Missing teeth, of course, pose a different challenge, but here there are a wide range of solutions: dental implants, fixed bridgework or removable full or partial dentures. Advancements in dental materials and techniques can produce new teeth that are so life-like and natural that they’re imperceptible from the real thing.

 These and other measures like orthodontics can all be used to turn a smile you find embarrassing into one you’re confident to share with the world. It begins, though, with both you and us taking a good, close look at your current smile — a smile analysis, if you will.

After assessing both your current needs and your expectations for change, we can develop an appropriate treatment plan. It might be quite simple or with multiple treatment stages, but it will be the best plan for you. Through cosmetic dentistry we have the means to help you achieve a new, more confident smile.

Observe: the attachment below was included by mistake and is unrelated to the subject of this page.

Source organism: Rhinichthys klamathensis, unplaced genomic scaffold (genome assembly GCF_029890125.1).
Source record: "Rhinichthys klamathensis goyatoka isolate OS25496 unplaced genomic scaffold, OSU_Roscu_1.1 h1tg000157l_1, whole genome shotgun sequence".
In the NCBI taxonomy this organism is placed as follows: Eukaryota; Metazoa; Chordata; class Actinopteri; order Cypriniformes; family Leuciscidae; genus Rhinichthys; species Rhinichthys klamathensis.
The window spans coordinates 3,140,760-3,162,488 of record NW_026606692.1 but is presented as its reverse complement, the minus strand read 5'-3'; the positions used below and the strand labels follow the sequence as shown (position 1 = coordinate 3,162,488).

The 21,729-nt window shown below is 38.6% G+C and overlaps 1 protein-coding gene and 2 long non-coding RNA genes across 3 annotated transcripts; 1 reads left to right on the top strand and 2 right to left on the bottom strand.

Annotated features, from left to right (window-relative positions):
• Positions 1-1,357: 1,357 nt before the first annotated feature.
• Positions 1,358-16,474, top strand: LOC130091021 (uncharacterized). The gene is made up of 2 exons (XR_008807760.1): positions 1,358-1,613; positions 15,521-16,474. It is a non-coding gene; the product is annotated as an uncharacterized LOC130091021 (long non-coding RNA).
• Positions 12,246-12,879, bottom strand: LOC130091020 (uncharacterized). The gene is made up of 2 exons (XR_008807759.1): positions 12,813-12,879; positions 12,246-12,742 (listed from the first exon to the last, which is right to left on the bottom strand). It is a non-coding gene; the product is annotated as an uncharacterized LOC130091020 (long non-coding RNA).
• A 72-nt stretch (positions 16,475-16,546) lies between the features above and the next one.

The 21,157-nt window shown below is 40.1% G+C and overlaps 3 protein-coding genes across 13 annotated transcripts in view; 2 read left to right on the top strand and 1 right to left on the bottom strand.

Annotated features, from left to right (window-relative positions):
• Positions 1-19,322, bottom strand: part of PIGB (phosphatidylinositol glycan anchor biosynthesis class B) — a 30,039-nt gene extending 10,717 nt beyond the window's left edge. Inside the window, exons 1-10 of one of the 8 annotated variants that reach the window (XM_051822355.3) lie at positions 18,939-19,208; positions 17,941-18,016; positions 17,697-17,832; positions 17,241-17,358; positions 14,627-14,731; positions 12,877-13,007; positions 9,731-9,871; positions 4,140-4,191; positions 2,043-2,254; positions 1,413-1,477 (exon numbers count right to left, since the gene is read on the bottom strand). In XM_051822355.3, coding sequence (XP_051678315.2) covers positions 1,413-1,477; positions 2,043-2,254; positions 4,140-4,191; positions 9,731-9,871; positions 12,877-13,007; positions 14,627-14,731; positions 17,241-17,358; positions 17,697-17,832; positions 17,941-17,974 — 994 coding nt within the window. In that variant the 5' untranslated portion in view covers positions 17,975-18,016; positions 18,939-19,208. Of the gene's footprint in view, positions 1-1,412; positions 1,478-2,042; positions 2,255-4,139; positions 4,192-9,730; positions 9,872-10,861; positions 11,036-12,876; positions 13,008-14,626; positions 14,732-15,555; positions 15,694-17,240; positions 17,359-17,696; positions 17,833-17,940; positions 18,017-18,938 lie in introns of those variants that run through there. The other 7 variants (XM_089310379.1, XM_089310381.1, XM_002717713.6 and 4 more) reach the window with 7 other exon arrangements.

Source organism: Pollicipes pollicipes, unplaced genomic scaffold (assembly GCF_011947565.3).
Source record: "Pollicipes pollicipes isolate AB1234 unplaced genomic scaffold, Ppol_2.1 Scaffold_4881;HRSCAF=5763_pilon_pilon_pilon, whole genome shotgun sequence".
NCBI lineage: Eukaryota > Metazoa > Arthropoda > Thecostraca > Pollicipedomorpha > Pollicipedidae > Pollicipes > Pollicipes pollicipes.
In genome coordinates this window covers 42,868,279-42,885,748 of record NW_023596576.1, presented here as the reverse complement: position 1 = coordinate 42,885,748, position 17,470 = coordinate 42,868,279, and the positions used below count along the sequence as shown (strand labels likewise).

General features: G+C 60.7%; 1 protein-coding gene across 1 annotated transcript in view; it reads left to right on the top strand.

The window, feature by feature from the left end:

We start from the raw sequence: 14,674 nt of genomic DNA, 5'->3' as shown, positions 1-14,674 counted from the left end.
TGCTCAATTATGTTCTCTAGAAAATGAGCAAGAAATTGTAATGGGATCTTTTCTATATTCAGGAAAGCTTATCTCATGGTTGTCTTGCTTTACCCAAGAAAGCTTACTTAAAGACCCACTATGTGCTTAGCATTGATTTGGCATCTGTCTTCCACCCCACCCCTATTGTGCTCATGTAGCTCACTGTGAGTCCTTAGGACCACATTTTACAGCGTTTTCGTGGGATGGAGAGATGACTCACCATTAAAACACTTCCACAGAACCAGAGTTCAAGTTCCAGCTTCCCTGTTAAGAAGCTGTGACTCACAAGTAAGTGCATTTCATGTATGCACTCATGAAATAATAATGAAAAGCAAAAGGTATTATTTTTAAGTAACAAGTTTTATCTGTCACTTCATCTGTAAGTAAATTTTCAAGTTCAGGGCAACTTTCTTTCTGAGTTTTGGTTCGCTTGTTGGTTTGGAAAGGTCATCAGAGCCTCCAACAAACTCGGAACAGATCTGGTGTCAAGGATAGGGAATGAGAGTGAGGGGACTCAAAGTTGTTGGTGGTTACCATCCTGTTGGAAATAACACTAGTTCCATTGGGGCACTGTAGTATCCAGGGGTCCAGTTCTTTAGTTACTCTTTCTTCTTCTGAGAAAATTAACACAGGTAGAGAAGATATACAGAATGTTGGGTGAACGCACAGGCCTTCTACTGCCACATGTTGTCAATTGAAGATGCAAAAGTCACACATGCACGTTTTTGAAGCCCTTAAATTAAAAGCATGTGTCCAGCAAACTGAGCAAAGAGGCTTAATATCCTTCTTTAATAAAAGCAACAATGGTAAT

If you would like more information on the many ways to transform your smile, please contact us or schedule an appointment for a consultation. You can also learn more about this topic by reading the Dear Doctor magazine article “Cosmetic Dentistry: A Time for Change.”


By Marcia Martinez, D.M.D.
October 20, 2017
Category: Dental Procedures
Tags: teeth whitening  
BeSuretoHaveaDentalExamBeforeWhiteningYourTeeth

You’ve been embarrassed for a while now by your yellowed, dull teeth. You’re ready for a change.

There’s a simple and cost-effective way to make that change: you can temporarily brighten your smile with teeth whitening, possibly at home. But before you try it, you should first have a dental examination to find out if whitening is the right choice for you.